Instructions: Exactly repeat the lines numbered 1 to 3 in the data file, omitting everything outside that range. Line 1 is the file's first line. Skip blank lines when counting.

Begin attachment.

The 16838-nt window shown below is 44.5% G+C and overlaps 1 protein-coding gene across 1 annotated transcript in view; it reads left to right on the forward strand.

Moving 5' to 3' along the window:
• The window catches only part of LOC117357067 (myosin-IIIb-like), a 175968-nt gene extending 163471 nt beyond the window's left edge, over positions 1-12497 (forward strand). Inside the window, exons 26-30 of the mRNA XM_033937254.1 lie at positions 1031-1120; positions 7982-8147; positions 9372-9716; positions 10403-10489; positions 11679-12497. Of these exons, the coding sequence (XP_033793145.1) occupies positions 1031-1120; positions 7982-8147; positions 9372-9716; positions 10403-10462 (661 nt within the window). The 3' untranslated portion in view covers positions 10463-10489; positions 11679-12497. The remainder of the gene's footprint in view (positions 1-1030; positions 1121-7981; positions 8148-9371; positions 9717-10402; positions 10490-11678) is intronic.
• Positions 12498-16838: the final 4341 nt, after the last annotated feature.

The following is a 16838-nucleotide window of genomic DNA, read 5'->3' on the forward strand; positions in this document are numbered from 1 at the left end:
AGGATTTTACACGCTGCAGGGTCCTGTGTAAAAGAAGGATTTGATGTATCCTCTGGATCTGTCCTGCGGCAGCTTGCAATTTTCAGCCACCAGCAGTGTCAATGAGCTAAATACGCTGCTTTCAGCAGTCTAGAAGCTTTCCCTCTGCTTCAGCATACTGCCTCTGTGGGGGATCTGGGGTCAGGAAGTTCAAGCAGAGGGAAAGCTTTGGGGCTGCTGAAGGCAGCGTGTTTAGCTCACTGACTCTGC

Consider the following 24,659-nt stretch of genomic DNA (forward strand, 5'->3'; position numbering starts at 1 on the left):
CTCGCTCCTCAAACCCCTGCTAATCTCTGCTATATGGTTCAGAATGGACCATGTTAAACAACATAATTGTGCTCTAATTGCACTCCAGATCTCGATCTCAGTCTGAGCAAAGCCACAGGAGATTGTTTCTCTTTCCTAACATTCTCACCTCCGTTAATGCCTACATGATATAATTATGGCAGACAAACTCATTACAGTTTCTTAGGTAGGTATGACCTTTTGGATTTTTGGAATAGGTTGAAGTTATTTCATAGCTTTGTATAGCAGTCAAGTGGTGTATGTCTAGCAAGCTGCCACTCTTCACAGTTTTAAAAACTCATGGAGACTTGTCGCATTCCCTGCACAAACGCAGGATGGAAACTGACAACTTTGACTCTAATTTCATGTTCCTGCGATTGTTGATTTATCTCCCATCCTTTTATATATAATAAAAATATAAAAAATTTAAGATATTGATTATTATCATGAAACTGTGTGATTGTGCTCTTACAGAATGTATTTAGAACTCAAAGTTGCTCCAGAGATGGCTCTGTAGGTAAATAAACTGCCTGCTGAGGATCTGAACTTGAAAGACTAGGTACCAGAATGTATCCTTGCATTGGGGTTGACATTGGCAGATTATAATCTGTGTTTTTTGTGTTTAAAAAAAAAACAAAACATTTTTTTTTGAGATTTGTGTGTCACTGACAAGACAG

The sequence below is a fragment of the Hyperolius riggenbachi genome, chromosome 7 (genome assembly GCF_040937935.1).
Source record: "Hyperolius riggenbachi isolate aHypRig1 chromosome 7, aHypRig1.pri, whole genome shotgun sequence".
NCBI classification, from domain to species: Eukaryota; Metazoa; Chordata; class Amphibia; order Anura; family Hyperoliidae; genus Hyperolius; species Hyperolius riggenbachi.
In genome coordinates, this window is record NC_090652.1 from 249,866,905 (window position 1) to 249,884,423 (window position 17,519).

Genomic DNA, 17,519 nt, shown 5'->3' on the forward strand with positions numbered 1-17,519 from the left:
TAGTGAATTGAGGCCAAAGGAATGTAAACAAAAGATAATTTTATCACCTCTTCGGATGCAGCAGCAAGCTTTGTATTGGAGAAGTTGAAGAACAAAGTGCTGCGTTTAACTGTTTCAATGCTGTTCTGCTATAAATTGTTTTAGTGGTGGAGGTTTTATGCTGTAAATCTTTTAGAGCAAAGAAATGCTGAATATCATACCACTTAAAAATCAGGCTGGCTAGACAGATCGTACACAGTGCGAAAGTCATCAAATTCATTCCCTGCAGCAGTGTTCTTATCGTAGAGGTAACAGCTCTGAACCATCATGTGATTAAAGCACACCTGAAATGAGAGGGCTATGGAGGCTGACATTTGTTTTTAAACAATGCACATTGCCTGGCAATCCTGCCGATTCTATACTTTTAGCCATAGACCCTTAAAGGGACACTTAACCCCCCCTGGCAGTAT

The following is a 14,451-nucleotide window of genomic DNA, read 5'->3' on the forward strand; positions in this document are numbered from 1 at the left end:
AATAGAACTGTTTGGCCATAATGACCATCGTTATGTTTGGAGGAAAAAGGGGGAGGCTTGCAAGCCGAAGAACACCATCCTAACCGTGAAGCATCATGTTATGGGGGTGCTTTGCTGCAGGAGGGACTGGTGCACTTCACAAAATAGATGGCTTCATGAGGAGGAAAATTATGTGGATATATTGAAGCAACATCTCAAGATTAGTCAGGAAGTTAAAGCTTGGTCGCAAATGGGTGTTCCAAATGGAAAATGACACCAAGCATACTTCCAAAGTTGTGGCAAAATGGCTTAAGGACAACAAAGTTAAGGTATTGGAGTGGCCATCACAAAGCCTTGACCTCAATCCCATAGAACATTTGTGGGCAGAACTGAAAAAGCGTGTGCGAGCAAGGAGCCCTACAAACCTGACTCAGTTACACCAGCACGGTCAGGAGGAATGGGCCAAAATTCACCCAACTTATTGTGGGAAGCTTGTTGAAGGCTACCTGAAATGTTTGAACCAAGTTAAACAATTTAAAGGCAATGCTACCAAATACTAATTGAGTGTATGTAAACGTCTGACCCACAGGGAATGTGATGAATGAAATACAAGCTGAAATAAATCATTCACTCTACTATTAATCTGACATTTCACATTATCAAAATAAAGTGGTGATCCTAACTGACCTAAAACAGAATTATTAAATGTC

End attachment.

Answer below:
The 16838-nt window shown below is 44.5% G+C and overlaps 1 protein-coding gene across 1 annotated transcript in view; it reads left to right on the forward strand.

Moving 5' to 3' along the window:
• The window catches only part of LOC117357067 (myosin-IIIb-like), a 175968-nt gene extending 163471 nt beyond the window's left edge, over positions 1-12497 (forward strand). Inside the window, exons 26-30 of the mRNA XM_033937254.1 lie at positions 1031-1120; positions 7982-8147; positions 9372-9716; positions 10403-10489; positions 11679-12497. Of these exons, the coding sequence (XP_033793145.1) occupies positions 1031-1120; positions 7982-8147; positions 9372-9716; positions 10403-10462 (661 nt within the window). The 3' untranslated portion in view covers positions 10463-10489; positions 11679-12497. The remainder of the gene's footprint in view (positions 1-1030; positions 1121-7981; positions 8148-9371; positions 9717-10402; positions 10490-11678) is intronic.